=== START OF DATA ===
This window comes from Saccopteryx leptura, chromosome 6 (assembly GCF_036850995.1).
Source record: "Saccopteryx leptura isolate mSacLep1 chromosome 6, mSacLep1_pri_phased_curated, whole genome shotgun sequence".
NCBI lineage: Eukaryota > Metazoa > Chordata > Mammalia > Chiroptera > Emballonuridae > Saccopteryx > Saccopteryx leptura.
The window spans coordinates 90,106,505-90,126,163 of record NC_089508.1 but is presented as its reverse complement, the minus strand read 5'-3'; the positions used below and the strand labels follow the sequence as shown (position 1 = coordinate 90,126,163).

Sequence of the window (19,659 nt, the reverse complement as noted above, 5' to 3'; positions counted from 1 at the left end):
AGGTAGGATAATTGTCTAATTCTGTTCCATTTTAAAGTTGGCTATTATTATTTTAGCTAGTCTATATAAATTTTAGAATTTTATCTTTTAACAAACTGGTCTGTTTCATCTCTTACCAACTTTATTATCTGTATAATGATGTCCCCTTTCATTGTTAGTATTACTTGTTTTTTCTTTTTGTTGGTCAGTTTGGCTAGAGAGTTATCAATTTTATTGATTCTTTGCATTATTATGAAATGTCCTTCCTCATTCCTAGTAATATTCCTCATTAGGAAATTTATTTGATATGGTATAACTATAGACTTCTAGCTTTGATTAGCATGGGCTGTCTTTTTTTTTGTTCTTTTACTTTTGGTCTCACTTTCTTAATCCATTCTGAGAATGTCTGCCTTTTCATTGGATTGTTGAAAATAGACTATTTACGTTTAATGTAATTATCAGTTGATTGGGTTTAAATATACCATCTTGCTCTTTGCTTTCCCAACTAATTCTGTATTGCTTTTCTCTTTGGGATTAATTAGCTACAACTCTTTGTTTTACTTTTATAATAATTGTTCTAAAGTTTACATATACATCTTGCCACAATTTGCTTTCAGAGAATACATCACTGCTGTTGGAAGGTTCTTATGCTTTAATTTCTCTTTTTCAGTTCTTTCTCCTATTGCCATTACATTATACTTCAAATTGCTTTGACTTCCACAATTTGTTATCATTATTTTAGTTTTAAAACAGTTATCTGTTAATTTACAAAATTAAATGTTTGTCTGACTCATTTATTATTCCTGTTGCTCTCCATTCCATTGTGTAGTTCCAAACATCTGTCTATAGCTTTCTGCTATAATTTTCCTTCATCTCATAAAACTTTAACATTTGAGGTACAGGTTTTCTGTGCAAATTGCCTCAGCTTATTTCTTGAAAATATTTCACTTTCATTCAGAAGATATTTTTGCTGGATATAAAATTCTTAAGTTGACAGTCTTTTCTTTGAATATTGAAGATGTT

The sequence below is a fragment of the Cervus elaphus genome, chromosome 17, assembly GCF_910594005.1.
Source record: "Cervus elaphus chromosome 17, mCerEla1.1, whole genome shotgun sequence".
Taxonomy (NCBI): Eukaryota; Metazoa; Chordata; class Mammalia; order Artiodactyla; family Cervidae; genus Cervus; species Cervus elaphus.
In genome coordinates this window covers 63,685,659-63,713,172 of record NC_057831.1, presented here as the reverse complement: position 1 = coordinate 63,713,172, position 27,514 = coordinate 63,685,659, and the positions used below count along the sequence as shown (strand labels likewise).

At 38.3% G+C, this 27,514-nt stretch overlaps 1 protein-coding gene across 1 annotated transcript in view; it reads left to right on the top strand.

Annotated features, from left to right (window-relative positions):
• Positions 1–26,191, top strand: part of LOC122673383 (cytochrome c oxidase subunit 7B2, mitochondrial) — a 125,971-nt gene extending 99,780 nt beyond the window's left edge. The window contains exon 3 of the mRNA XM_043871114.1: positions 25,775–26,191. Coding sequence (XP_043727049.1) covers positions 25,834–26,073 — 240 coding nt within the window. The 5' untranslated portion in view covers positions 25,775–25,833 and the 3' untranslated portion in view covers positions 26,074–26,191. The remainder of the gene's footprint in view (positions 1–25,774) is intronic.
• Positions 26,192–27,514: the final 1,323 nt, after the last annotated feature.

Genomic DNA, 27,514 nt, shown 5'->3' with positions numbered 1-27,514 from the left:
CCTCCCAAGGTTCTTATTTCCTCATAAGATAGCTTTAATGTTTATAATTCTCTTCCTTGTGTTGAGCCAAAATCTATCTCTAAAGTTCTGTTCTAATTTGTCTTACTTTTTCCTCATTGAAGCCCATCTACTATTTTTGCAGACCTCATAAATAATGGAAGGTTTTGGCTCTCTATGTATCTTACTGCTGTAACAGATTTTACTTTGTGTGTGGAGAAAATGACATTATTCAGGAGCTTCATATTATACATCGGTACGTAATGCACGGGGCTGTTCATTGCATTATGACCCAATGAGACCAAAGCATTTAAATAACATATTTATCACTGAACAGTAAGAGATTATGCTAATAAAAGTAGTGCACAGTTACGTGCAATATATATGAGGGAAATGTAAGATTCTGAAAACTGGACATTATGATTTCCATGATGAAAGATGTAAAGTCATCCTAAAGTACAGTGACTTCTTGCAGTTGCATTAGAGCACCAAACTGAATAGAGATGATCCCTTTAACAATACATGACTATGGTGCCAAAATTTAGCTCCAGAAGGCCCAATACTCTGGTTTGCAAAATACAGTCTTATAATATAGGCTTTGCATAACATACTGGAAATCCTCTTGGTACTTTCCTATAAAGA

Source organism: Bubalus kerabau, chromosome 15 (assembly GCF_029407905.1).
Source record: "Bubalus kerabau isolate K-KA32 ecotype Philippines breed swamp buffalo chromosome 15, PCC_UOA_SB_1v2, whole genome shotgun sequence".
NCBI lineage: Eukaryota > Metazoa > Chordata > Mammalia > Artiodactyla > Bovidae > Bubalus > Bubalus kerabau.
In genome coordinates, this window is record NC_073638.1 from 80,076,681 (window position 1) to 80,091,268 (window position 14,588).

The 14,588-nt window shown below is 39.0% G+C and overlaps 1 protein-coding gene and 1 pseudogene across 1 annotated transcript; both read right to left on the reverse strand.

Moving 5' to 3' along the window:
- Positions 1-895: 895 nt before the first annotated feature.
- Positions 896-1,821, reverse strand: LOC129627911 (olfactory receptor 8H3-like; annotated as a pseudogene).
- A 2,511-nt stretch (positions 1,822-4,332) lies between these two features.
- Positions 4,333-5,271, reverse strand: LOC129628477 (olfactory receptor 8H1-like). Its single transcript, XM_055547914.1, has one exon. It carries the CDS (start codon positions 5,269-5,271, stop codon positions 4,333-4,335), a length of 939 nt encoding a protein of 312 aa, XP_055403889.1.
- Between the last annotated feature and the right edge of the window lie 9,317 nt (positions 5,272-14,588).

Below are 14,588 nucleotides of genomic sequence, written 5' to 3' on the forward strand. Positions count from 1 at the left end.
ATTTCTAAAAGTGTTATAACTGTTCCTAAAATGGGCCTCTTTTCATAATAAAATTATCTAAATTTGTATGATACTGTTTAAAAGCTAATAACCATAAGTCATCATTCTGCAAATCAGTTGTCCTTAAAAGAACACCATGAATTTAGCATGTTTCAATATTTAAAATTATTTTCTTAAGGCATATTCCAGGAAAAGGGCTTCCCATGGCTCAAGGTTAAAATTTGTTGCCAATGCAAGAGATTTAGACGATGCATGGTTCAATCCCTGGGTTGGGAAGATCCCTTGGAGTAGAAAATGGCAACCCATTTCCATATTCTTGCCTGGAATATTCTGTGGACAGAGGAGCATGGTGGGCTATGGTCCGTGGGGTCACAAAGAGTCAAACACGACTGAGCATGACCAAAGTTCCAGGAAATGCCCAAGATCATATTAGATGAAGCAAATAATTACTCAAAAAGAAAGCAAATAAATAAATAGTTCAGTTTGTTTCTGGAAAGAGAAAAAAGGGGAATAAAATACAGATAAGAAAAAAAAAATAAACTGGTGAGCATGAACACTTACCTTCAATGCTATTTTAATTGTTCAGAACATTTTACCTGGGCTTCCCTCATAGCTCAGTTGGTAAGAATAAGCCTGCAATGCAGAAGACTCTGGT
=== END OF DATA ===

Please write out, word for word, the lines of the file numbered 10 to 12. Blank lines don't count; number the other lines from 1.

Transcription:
In genome coordinates this window covers 63,685,659-63,713,172 of record NC_057831.1, presented here as the reverse complement: position 1 = coordinate 63,713,172, position 27,514 = coordinate 63,685,659, and the positions used below count along the sequence as shown (strand labels likewise).

At 38.3% G+C, this 27,514-nt stretch overlaps 1 protein-coding gene across 1 annotated transcript in view; it reads left to right on the top strand.

Annotated features, from left to right (window-relative positions):